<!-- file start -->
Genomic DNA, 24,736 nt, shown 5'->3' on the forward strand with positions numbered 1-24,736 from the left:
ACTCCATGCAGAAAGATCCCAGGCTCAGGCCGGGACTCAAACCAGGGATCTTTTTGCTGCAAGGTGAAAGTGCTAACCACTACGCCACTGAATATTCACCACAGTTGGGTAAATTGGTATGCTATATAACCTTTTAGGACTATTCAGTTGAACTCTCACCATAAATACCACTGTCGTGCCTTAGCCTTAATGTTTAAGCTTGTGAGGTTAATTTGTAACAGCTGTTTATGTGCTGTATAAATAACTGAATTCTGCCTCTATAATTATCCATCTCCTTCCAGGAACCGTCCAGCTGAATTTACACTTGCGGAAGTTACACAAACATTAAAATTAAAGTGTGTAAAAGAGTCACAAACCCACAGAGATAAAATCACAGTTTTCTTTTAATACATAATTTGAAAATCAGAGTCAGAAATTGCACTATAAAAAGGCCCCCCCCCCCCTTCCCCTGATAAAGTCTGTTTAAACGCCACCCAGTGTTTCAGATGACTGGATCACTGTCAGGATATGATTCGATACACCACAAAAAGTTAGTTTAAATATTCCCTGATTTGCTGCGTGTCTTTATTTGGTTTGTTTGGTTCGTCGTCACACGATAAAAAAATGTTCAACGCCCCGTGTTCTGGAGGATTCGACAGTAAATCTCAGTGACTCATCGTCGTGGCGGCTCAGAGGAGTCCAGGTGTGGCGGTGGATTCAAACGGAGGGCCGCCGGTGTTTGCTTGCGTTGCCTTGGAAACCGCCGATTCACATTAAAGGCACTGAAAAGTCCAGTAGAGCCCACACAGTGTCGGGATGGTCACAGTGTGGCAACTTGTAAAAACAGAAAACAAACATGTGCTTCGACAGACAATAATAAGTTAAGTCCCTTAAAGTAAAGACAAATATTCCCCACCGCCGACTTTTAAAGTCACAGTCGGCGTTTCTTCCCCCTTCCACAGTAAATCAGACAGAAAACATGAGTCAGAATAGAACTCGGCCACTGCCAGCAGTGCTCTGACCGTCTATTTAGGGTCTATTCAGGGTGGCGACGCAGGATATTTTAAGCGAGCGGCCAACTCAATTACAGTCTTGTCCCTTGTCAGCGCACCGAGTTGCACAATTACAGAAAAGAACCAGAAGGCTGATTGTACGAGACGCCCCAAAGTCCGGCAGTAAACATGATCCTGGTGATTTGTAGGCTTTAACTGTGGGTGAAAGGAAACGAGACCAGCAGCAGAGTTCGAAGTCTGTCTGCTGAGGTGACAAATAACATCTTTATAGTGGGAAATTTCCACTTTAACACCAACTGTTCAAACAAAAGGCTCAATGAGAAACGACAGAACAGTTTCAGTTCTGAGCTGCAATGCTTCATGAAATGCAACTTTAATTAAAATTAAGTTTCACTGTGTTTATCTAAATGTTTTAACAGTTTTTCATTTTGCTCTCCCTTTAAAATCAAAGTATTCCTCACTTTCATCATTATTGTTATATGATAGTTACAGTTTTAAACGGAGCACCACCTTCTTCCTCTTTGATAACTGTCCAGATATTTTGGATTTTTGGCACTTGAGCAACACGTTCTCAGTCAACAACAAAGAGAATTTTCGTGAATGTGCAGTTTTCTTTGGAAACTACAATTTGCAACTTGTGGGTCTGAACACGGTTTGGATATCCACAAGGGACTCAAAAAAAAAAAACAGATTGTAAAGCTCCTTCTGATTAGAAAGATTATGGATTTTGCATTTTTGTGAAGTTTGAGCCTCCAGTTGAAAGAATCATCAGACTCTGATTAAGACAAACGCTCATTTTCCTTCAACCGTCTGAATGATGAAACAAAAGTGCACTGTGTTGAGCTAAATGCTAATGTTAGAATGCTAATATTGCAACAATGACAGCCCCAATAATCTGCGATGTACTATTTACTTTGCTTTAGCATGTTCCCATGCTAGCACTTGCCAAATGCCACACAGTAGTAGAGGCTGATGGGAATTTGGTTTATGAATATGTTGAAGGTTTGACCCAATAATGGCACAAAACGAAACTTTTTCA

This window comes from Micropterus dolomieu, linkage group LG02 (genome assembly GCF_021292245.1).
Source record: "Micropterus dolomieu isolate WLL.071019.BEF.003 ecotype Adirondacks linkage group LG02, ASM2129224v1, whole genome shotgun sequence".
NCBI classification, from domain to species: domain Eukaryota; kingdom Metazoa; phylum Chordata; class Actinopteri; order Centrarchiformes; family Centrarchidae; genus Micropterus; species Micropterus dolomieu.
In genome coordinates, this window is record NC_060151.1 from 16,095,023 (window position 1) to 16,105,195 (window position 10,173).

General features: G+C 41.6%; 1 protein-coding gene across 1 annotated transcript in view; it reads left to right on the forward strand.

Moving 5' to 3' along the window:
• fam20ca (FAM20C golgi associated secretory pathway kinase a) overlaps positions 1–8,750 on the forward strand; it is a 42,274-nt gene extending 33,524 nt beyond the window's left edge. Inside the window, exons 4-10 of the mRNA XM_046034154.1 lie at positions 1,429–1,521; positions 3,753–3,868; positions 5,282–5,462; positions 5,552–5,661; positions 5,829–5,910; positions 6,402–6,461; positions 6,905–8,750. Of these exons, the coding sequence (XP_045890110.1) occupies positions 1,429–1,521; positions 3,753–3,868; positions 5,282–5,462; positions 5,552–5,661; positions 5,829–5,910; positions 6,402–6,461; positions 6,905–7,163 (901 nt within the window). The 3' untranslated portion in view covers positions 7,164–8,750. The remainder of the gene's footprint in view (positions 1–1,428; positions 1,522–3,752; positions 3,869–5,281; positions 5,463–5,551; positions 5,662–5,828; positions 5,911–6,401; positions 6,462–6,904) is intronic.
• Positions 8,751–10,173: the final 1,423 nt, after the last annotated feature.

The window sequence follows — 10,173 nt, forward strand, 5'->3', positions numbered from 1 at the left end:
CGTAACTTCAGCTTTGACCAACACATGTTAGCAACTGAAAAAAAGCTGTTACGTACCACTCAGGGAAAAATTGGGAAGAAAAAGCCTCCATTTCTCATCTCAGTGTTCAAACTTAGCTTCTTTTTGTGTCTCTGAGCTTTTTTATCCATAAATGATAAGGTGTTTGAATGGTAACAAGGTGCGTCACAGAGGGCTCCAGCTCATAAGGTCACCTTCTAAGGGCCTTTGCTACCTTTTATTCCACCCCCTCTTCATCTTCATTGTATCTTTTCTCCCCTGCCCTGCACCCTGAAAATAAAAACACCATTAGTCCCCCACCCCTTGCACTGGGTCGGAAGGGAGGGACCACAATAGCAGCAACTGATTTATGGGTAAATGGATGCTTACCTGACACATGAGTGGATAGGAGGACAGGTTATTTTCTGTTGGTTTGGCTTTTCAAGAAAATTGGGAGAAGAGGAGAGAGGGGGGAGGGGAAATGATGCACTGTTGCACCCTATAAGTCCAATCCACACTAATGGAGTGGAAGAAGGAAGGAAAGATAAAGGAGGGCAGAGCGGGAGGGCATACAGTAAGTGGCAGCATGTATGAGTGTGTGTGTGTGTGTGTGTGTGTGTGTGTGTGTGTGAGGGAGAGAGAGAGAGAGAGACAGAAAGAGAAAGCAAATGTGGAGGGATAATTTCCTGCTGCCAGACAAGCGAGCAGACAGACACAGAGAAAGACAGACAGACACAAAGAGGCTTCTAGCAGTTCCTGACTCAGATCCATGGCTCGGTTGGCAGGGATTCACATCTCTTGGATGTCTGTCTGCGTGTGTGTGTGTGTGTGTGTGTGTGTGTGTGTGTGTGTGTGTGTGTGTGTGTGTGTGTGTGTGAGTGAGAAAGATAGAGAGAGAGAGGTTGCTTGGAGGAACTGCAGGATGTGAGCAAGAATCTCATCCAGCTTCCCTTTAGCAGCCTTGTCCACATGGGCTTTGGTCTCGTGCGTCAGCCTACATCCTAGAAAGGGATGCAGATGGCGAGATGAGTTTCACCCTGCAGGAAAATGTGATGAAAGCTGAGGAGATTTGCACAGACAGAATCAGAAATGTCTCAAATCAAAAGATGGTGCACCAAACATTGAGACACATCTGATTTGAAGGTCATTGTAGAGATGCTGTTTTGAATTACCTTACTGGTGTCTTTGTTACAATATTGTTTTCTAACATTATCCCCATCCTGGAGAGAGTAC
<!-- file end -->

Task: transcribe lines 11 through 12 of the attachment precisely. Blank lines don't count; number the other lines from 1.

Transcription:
The window sequence follows — 10,173 nt, forward strand, 5'->3', positions numbered from 1 at the left end:
CGTAACTTCAGCTTTGACCAACACATGTTAGCAACTGAAAAAAAGCTGTTACGTACCACTCAGGGAAAAATTGGGAAGAAAAAGCCTCCATTTCTCATCTCAGTGTTCAAACTTAGCTTCTTTTTGTGTCTCTGAGCTTTTTTATCCATAAATGATAAGGTGTTTGAATGGTAACAAGGTGCGTCACAGAGGGCTCCAGCTCATAAGGTCACCTTCTAAGGGCCTTTGCTACCTTTTATTCCACCCCCTCTTCATCTTCATTGTATCTTTTCTCCCCTGCCCTGCACCCTGAAAATAAAAACACCATTAGTCCCCCACCCCTTGCACTGGGTCGGAAGGGAGGGACCACAATAGCAGCAACTGATTTATGGGTAAATGGATGCTTACCTGACACATGAGTGGATAGGAGGACAGGTTATTTTCTGTTGGTTTGGCTTTTCAAGAAAATTGGGAGAAGAGGAGAGAGGGGGGAGGGGAAATGATGCACTGTTGCACCCTATAAGTCCAATCCACACTAATGGAGTGGAAGAAGGAAGGAAAGATAAAGGAGGGCAGAGCGGGAGGGCATACAGTAAGTGGCAGCATGTATGAGTGTGTGTGTGTGTGTGTGTGTGTGTGTGTGTGTGTGAGGGAGAGAGAGAGAGAGAGACAGAAAGAGAAAGCAAATGTGGAGGGATAATTTCCTGCTGCCAGACAAGCGAGCAGACAGACACAGAGAAAGACAGACAGACACAAAGAGGCTTCTAGCAGTTCCTGACTCAGATCCATGGCTCGGTTGGCAGGGATTCACATCTCTTGGATGTCTGTCTGCGTGTGTGTGTGTGTGTGTGTGTGTGTGTGTGTGTGTGTGTGTGTGTGTGTGTGTGTGTGTGTGAGTGAGAAAGATAGAGAGAGAGAGGTTGCTTGGAGGAACTGCAGGATGTGAGCAAGAATCTCATCCAGCTTCCCTTTAGCAGCCTTGTCCACATGGGCTTTGGTCTCGTGCGTCAGCCTACATCCTAGAAAGGGATGCAGATGGCGAGATGAGTTTCACCCTGCAGGAAAATGTGATGAAAGCTGAGGAGATTTGCACAGACAGAATCAGAAATGTCTCAAATCAAAAGATGGTGCACCAAACATTGAGACACATCTGATTTGAAGGTCATTGTAGAGATGCTGTTTTGAATTACCTTACTGGTGTCTTTGTTACAATATTGTTTTCTAACATTATCCCCATCCTGGAGAGAGTAC